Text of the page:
Émile Durkheim. 10 octobre 2018. Review and response

James Dingley’s presentation on Émile DURKHEIM (1858 – 1917) (Cercle français de Belfast, 10th October, 2018) – A brief review, and an extension of Durkheim’s ideas to modern times.

There is a lot one could say about Durkheim, and James made a good beginning, in an accessible and enjoyable presentation. Essentially, the division of labour (now more commonly known as specialisation) was the mainspring of the industrial revolution, and Durkheim explained many of the new developments in 19th century society in terms of its effects, especially the contrast between life in the traditional rural setting, and in the rapidly growing industrial cities. I had not been aware of Durkheim’s emphasis on morality and religion as important sources of stability, particularly their encouragement of tolerance in anonymous urban centres where people from many different regions and occupations had to honour contracts and accept others’ behaviours, strange (to them) as they might be. Unexpectedly, to some, Durkheim is the person who could be credited most for "laïcité” in France. The state recognition of marriage for legal purposes, so that couples still are formally married only at the mairie, can be ascribed directly to him.

Most of what I would like to say in response concerns the division of labour and the current environmental crisis; in the interests of brevity, I have focussed on four questions: “What is the Crisis?”, “Why are our Structures Deficient?”, “What Change is required?”, and “What are the Main Challenges?”

What is the Crisis? Survival in Question
Humankind faces the real possibility of extinction, either of our species, or of life itself, through climate change, pollution, armed conflict, or all three. This would be a pity (!), as there is no significant evidence of any life anywhere else in the universe. However, the young have more to lose than we do; we have to open up a genuine path towards a sustainable soicety, with an ideology which counters the promises made by free markets to poor people.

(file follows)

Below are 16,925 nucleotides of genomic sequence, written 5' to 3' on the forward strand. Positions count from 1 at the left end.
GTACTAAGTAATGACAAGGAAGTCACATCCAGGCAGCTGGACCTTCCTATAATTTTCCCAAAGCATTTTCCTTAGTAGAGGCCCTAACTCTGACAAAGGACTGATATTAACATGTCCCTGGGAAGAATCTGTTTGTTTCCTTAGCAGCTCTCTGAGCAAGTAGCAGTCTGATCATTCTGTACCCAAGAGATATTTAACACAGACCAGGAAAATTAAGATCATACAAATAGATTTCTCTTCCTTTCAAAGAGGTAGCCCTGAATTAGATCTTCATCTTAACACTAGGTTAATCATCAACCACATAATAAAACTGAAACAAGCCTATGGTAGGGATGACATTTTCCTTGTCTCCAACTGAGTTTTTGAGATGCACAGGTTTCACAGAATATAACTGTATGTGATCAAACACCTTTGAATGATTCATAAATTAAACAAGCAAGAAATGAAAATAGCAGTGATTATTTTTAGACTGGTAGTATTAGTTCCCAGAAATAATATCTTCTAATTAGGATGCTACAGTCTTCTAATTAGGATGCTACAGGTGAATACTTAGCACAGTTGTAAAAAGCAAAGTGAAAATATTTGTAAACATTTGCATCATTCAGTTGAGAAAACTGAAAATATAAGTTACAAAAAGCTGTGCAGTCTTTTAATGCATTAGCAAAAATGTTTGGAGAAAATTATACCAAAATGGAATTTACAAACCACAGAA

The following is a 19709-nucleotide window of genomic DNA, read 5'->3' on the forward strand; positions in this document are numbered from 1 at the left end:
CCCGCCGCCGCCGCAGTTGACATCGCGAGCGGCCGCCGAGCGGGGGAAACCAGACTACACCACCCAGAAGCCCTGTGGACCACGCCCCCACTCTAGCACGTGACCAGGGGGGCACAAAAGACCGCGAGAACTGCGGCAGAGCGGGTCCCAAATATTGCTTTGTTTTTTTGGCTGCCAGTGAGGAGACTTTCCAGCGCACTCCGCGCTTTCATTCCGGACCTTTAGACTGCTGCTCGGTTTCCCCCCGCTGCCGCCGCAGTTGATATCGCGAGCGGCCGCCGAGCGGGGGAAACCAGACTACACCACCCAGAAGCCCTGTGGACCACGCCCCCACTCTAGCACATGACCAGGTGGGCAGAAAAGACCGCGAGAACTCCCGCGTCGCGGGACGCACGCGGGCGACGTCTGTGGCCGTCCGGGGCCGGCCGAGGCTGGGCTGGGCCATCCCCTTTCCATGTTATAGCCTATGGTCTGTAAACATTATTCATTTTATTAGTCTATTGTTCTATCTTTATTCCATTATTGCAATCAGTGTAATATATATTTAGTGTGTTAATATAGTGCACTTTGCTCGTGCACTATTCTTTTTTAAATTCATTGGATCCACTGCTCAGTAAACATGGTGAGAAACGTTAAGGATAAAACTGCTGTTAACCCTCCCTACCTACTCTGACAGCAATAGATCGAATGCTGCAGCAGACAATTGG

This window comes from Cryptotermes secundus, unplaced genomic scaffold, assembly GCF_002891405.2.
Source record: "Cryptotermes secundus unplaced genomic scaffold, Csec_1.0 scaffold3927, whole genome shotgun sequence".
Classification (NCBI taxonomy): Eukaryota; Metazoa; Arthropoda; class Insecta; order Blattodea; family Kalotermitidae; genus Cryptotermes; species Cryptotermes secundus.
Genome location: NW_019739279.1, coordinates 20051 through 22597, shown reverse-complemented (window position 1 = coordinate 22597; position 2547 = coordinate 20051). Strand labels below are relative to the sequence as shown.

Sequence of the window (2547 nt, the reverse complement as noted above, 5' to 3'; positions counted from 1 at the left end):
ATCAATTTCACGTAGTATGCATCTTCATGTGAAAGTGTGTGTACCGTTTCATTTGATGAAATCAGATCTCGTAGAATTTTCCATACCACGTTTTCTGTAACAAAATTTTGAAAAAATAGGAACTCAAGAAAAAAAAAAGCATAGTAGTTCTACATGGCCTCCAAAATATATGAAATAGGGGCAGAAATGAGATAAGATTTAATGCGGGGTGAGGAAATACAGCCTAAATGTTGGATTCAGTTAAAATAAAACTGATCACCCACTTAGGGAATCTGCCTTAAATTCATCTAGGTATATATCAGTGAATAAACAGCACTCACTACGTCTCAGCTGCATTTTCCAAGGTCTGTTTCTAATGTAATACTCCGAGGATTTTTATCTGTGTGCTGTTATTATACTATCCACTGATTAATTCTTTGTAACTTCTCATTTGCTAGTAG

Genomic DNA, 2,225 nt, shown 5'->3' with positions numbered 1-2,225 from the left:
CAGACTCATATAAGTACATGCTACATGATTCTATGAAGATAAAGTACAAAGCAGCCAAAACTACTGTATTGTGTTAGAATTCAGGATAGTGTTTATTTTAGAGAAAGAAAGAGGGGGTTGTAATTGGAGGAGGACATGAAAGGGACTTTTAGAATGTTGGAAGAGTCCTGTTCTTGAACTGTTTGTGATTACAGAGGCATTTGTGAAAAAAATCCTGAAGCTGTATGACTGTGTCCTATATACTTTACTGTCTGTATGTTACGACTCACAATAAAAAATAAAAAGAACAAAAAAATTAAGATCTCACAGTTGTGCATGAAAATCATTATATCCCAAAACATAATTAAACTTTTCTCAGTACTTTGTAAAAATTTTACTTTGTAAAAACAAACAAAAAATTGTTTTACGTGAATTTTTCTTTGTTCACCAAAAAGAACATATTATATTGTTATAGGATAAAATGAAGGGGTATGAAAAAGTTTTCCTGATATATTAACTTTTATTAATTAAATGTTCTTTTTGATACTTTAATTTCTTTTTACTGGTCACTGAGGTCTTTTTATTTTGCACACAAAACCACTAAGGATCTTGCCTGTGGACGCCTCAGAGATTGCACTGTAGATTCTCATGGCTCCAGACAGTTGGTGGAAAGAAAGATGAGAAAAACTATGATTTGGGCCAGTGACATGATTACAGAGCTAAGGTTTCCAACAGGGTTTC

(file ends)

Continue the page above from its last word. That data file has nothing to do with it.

Why are our Structures Deficient?Specialised Technology
The specialisation of modern society is a source of many difficulties: the achievement of economies of scale by modern firms reduces the power of democracies to protect consumers and workers. The pursuit of free market ideas, combined with economies of scale, opens the environment, especially the seas, to waste from what seems like an inifinite number of different production processes. Our needs tend to be met one at a time, with a specific production process developed to meet each, so that (broadly speaking) only costs specific to that need are considered in the profitability calculation. Also, all of the professions tend to restrict their activities to their own interests, limiting the progress that can be made towards sustainability. The technology structures (universities, multinationals, governments) monopolise the available scientific talent, and manage it from separate ivory towers, at a long distance from everyday practice. 

What Change is required? From Specialised to Integrated Technology
We need rational approaches to the development of integrated technologies which will meet basic human needs, locally, within current resource constraints. Integration means identifying all the costs and outputs in societal terms, and developing ways of living and working together, on technologies specific to our local environments which will meet those needs. (This is about the largest agenda one could think of.) When we re-tool our basic systems (such as energy), local knowledge, and sharing it, will be essential, in addition to an understanding of universal technologies. 

What are the main challenges?
Sustaining human beings as the transition occurs, from one technology set (which does, after all, deliver survival, even if it is unsustainable in the long run) to a new one. Also, the new technology set has to be adopted by everyone in the society where it is to work, if sustainability is to be achieved.

Main Areas: 
Healing Nature – reducing the damage made so far
Healing Work – many people’s work does them harm
Healing Learning – Change criteria from selecting the best, and rejecting the rest, to genuinely developing provable skills. This probably means fathers or mothers teaching their own children, using information technology of many different kinds, mediated by religious or cultural institutions. 

This is likely to be rather more than might have expected from a response to a talk about a 19th century scholar. Durkheim was right, in so many ways, and his commitment to humanity is well worth replicating.

Douglas McCulloch
15th October, 2018.